A 54-minute podcast called “How to Move Past Resentment with Dr. Robert Enright, Founder of the International Forgiveness Institute” was released today and is now available free of charge on The Growing Through It Podcast network and major podcast channels.
“When someone wrongs, hurts, or violates us, we get angry,” according to podcast host Jen Arnold. “If we hold on to that anger and resentment it can fester, leading to increased stress, negative emotions, poorer mental health, a weakened immune system, and higher blood pressure. In this podcast, Dr. Enright outlines how can you get past the anger so you can get on with your life.”
The interview with Dr. Enright is episode 23 of the podcast series that Arnold has been taping and airing since last year. The series, she says “offers advice, real conversations, and stories of personal setbacks to help you grow from your challenges.”
Don’t just go through it. Grow through it.
Dr. Enright opens the podcast interview by defining what forgives is and what it’s not (since forgiveness, he says, is so often misunderstood). He goes on to explain what happens when people hold on to resentment before walking listeners through his process for forgiving others and forgiving one’s self as well as how to ask for forgiveness.
Jen Arnold is the founder and CEO of Redesigning Wellness, Inc., a company that offers resilience training to individuals and employee groups. She defines resilience as “the process of adapting well in the face of adversity, trauma, tragedy, threats, or significant sources of stress.” Forgiveness, she adds, is an important component of that adaptation process.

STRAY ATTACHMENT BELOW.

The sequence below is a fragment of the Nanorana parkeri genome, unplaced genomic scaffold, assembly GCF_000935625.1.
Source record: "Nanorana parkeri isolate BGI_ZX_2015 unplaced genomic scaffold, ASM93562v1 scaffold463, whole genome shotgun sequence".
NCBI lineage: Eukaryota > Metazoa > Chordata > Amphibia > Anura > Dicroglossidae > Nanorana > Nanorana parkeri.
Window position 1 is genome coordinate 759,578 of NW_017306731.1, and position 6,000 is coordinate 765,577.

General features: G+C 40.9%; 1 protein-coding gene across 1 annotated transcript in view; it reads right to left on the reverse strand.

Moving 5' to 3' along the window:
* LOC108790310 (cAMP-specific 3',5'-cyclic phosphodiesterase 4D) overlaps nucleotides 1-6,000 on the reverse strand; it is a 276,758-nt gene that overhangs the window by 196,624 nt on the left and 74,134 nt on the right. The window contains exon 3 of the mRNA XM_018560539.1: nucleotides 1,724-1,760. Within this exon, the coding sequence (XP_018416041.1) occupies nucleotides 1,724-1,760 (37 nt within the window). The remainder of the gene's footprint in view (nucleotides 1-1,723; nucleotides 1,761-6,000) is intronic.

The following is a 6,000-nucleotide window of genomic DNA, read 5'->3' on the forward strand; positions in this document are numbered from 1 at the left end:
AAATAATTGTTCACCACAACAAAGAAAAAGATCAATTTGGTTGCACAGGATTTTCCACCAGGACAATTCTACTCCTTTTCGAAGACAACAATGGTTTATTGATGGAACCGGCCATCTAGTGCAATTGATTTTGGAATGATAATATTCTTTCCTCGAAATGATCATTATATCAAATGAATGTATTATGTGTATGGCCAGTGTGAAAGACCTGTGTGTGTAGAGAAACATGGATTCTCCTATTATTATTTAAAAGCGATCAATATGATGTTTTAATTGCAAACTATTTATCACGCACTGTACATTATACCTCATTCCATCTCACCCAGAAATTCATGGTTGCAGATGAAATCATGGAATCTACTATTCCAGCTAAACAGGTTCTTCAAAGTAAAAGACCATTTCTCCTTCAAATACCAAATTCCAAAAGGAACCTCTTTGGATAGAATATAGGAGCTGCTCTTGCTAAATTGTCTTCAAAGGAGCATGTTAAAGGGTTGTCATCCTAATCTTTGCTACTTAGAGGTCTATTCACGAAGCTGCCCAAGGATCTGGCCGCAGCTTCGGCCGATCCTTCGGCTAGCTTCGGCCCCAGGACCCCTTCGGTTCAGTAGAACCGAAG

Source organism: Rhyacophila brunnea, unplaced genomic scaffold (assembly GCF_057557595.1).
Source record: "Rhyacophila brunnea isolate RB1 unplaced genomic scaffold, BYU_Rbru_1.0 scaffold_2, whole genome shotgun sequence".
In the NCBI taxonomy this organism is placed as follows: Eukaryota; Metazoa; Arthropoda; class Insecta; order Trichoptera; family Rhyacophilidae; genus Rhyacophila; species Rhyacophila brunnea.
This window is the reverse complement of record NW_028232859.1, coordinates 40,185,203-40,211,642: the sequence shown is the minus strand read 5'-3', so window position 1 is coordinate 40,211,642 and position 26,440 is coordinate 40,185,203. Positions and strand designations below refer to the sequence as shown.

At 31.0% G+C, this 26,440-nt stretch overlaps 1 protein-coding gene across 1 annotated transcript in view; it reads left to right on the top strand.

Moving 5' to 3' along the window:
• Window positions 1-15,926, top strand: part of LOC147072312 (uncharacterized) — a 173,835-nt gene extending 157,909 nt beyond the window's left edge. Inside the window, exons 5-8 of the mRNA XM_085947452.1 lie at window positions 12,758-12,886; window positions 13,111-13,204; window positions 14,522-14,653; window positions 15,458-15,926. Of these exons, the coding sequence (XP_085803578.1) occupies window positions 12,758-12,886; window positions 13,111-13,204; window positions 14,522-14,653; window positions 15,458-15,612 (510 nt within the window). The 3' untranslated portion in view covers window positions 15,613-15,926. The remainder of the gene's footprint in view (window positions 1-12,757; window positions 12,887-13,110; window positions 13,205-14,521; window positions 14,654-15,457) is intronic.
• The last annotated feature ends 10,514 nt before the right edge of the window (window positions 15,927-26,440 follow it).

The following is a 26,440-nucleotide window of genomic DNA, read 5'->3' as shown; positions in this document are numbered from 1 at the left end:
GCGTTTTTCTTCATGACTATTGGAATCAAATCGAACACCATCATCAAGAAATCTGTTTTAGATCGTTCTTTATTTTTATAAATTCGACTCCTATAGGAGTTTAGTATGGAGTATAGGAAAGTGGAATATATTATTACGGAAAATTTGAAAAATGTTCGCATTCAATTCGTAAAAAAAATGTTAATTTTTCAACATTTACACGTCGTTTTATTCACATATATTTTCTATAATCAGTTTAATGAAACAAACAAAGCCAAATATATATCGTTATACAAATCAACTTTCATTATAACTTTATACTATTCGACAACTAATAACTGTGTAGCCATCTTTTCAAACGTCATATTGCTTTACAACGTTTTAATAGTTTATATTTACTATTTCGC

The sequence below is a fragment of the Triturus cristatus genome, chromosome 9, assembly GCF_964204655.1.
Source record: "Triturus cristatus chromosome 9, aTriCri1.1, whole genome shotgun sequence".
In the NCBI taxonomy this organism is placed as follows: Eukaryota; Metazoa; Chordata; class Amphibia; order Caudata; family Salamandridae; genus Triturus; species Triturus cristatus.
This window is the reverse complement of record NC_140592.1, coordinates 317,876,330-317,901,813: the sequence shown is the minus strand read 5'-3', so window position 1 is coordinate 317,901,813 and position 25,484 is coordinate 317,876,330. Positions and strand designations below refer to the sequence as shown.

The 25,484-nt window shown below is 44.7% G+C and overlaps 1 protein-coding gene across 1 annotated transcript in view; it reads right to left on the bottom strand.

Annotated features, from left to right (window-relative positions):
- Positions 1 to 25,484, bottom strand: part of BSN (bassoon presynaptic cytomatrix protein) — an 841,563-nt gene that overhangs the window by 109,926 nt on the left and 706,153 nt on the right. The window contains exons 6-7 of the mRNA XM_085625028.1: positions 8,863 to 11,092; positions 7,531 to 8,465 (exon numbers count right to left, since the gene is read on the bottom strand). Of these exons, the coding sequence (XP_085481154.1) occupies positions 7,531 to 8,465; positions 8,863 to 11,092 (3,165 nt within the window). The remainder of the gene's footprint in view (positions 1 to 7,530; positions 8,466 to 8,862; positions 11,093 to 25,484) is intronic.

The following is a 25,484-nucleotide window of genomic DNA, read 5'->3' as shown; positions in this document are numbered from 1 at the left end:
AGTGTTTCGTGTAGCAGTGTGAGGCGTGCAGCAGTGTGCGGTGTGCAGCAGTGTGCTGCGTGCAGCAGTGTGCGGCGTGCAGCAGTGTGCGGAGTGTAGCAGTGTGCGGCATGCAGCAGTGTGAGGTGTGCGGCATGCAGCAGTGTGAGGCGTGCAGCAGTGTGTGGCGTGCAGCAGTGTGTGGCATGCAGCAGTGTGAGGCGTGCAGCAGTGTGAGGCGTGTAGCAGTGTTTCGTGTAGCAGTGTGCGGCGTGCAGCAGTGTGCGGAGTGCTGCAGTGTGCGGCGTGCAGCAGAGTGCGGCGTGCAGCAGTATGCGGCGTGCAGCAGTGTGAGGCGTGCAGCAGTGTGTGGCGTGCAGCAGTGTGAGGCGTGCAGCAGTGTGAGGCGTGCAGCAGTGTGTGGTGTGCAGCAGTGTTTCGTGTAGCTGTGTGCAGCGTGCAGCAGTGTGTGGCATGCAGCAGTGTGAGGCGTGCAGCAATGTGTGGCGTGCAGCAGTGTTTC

- Listen to the entire podcast interview with Dr. Enright.
- View all The Growing Through It Podcast episodes.
- Visit the Redesigning Wellness website.
Suppose someone makes a mistake without deliberately trying to be unfair. Can I forgive this person or does there have to be deliberate intention on that person’s part to act with malice?
You can discern an unjust action, according to the Medieval philosopher Thomas Aquinas, by examining three things: the act itself, the intention, and the circumstance. If a person, for example, disrespects you (the action), decided to disrespect you (the intention), and did so in front of others, which embarrassed you (the circumstance), then it is obvious that this person tried to hurt you and you can forgive this person. Now suppose that someone had no intention of hurting you, such as failing to show up for an important meeting (the action). Suppose further that the circumstance was such that this person became quite ill right before the meeting. Only the action was challenging for you, but the intention was to attend the meeting and the circumstance was sudden illness. This seems to me to be a case of accepting what happened, not a case of forgiveness for most people. Now suppose as another example that a driver was texting on a cell phone (the act), did not at all mean to hit your car (the intention), but indeed did hit your car (the circumstance). Even though there was no intention to harm you, the action itself of inattentive driving can sometimes have a bad outcome, as happened in this case. The action is so serious that even without intent to harm, this is an unjust offense and so your going ahead with forgiving is appropriate. In other words, you can forgive a person who had no intention of harming you.
In your most recent response to me, you said that when my partner asks me to forgive and to just forget all about his behavior, he is asking me to acquiesce or just give in to his nonsense. If forgiveness is not acquiescence, then what, exactly is forgiveness?